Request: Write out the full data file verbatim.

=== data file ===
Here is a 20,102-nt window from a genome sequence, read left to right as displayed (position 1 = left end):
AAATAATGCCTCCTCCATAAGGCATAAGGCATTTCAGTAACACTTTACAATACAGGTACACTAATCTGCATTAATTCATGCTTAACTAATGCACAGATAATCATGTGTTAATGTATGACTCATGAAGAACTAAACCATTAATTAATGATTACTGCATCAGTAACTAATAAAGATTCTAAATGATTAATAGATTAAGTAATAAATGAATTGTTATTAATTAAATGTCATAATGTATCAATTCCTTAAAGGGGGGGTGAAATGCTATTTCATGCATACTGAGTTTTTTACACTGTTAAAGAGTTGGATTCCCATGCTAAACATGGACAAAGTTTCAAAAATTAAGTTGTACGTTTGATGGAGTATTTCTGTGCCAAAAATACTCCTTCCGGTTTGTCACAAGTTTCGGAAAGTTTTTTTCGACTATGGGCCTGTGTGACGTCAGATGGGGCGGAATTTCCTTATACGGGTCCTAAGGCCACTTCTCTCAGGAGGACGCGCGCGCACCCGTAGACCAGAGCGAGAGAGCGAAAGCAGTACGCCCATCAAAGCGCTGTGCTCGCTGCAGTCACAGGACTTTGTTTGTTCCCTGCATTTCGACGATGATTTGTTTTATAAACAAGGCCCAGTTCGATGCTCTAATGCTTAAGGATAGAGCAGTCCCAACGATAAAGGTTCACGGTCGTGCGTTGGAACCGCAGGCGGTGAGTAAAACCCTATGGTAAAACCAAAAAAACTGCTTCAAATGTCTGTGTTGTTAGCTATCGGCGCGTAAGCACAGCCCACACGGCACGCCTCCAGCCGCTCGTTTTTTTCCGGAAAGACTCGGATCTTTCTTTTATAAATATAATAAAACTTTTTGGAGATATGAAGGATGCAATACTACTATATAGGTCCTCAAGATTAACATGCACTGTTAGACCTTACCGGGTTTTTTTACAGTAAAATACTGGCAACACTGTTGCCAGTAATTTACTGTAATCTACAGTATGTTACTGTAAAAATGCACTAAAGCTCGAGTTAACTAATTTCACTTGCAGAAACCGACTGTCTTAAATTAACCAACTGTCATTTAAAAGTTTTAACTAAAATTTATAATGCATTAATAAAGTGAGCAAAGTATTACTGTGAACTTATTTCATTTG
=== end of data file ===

Here is a 20,102-nt window from a genome sequence, read left to right as displayed (position 1 = left end):
AAATAATGCCTCCTCCATAAGGCATAAGGCATTTCAGTAACACTTTACAATACAGGTACACTAATCTGCATTAATTCATGCTTAACTAATGCACAGATAATCATGTGTTAATGTATGACTCATGAAGAACTAAACCATTAATTAATGATTACTGCATCAGTAACTAATAAAGATTCTAAATGATTAATAGATTAAGTAATAAATGAATTGTTATTAATTAAATGTCATAATGTATCAATTCCTTAAAGGGGGGGTGAAATGCTATTTCATGCATACTGAGTTTTTTACACTGTTAAAGAGTTGGATTCCCATGCTAAACATGGACAAAGTTTCAAAAATTAAGTTGTACGTTTGATGGAGTATTTCTGTGCCAAAAATACTCCTTCCGGTTTGTCACAAGTTTCGGAAAGTTTTTTTCGACTATGGGCCTGTGTGACGTCAGATGGGGCGGAATTTCCTTATACGGGTCCTAAGGCCACTTCTCTCAGGAGGACGCGCGCGCACCCGTAGACCAGAGCGAGAGAGCGAAAGCAGTACGCCCATCAAAGCGCTGTGCTCGCTGCAGTCACAGGACTTTGTTTGTTCCCTGCATTTCGACGATGATTTGTTTTATAAACAAGGCCCAGTTCGATGCTCTAATGCTTAAGGATAGAGCAGTCCCAACGATAAAGGTTCACGGTCGTGCGTTGGAACCGCAGGCGGTGAGTAAAACCCTATGGTAAAACCAAAAAAACTGCTTCAAATGTCTGTGTTGTTAGCTATCGGCGCGTAAGCACAGCCCACACGGCACGCCTCCAGCCGCTCGTTTTTTTCCGGAAAGACTCGGATCTTTCTTTTATAAATATAATAAAACTTTTTGGAGATATGAAGGATGCAATACTACTATATAGGTCCTCAAGATTAACATGCACTGTTAGACCTTACCGGGTTTTTTTACAGTAAAATACTGGCAACACTGTTGCCAGTAATTTACTGTAATCTACAGTATGTTACTGTAAAAATGCACTAAAGCTCGAGTTAACTAATTTCACTTGCAGAAACCGACTGTCTTAAATTAACCAACTGTCATTTAAAAGTTTTAACTAAAATTTATAATGCATTAATAAAGTGAGCAAAGTATTACTGTGAACTTATTTCATTTG